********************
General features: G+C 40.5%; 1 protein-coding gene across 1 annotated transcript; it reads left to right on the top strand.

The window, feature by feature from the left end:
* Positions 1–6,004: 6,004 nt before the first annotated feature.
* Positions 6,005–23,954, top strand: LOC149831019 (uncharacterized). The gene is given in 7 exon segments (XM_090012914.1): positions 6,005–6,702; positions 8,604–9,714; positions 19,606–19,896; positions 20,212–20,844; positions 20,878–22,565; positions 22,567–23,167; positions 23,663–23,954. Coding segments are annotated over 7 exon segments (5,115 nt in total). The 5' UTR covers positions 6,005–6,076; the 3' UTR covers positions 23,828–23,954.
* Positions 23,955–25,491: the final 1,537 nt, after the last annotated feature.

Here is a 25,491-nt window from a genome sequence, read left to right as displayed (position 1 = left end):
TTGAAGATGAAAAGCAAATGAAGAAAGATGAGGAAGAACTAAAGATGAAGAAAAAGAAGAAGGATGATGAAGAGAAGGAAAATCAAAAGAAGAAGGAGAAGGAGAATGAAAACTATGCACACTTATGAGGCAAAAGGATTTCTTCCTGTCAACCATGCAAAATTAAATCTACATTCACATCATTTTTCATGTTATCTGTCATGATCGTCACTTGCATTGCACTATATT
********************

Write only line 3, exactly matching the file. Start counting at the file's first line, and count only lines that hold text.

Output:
* Positions 1–6,004: 6,004 nt before the first annotated feature.